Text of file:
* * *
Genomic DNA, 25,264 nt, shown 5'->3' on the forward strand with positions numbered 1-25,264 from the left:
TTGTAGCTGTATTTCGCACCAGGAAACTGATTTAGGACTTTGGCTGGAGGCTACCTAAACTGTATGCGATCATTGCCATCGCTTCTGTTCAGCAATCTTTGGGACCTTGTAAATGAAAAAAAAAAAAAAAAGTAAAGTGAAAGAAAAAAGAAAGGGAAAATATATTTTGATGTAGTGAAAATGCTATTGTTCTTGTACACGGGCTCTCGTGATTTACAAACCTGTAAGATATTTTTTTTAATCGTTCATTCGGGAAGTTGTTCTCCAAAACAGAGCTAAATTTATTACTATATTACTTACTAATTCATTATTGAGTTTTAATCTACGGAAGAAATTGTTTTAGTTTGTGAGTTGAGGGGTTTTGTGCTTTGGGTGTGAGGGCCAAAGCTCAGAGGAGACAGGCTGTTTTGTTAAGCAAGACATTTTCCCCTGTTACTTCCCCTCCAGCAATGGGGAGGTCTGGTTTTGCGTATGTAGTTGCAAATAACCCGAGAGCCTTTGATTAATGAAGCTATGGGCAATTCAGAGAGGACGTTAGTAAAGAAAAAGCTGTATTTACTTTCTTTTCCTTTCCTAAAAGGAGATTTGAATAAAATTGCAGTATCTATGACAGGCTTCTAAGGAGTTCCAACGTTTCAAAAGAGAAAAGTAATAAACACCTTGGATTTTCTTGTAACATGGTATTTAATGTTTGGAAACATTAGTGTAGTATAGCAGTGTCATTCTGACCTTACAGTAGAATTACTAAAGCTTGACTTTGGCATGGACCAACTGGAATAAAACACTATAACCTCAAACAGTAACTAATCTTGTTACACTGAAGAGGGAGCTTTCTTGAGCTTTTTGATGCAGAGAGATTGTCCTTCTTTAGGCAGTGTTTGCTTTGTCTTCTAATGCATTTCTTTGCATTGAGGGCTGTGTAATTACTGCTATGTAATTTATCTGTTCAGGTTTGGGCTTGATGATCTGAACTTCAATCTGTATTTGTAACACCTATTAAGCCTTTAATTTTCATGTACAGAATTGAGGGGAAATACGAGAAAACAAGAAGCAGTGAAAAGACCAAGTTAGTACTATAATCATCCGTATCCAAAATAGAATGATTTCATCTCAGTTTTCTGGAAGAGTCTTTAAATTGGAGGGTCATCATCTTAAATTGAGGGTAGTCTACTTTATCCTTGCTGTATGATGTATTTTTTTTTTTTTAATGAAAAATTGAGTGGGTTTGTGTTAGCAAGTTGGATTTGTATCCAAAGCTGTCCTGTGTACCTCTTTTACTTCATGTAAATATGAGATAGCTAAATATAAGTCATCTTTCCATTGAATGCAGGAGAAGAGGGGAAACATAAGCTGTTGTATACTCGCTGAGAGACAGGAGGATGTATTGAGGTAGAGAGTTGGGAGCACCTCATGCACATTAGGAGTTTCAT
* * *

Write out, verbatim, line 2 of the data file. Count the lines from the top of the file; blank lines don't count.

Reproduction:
TTGTAGCTGTATTTCGCACCAGGAAACTGATTTAGGACTTTGGCTGGAGGCTACCTAAACTGTATGCGATCATTGCCATCGCTTCTGTTCAGCAATCTTTGGGACCTTGTAAATGAAAAAAAAAAAAAAAAGTAAAGTGAAAGAAAAAAGAAAGGGAAAATATATTTTGATGTAGTGAAAATGCTATTGTTCTTGTACACGGGCTCTCGTGATTTACAAACCTGTAAGATATTTTTTTTAATCGTTCATTCGGGAAGTTGTTCTCCAAAACAGAGCTAAATTTATTACTATATTACTTACTAATTCATTATTGAGTTTTAATCTACGGAAGAAATTGTTTTAGTTTGTGAGTTGAGGGGTTTTGTGCTTTGGGTGTGAGGGCCAAAGCTCAGAGGAGACAGGCTGTTTTGTTAAGCAAGACATTTTCCCCTGTTACTTCCCCTCCAGCAATGGGGAGGTCTGGTTTTGCGTATGTAGTTGCAAATAACCCGAGAGCCTTTGATTAATGAAGCTATGGGCAATTCAGAGAGGACGTTAGTAAAGAAAAAGCTGTATTTACTTTCTTTTCCTTTCCTAAAAGGAGATTTGAATAAAATTGCAGTATCTATGACAGGCTTCTAAGGAGTTCCAACGTTTCAAAAGAGAAAAGTAATAAACACCTTGGATTTTCTTGTAACATGGTATTTAATGTTTGGAAACATTAGTGTAGTATAGCAGTGTCATTCTGACCTTACAGTAGAATTACTAAAGCTTGACTTTGGCATGGACCAACTGGAATAAAACACTATAACCTCAAACAGTAACTAATCTTGTTACACTGAAGAGGGAGCTTTCTTGAGCTTTTTGATGCAGAGAGATTGTCCTTCTTTAGGCAGTGTTTGCTTTGTCTTCTAATGCATTTCTTTGCATTGAGGGCTGTGTAATTACTGCTATGTAATTTATCTGTTCAGGTTTGGGCTTGATGATCTGAACTTCAATCTGTATTTGTAACACCTATTAAGCCTTTAATTTTCATGTACAGAATTGAGGGGAAATACGAGAAAACAAGAAGCAGTGAAAAGACCAAGTTAGTACTATAATCATCCGTATCCAAAATAGAATGATTTCATCTCAGTTTTCTGGAAGAGTCTTTAAATTGGAGGGTCATCATCTTAAATTGAGGGTAGTCTACTTTATCCTTGCTGTATGATGTATTTTTTTTTTTTTAATGAAAAATTGAGTGGGTTTGTGTTAGCAAGTTGGATTTGTATCCAAAGCTGTCCTGTGTACCTCTTTTACTTCATGTAAATATGAGATAGCTAAATATAAGTCATCTTTCCATTGAATGCAGGAGAAGAGGGGAAACATAAGCTGTTGTATACTCGCTGAGAGACAGGAGGATGTATTGAGGTAGAGAGTTGGGAGCACCTCATGCACATTAGGAGTTTCAT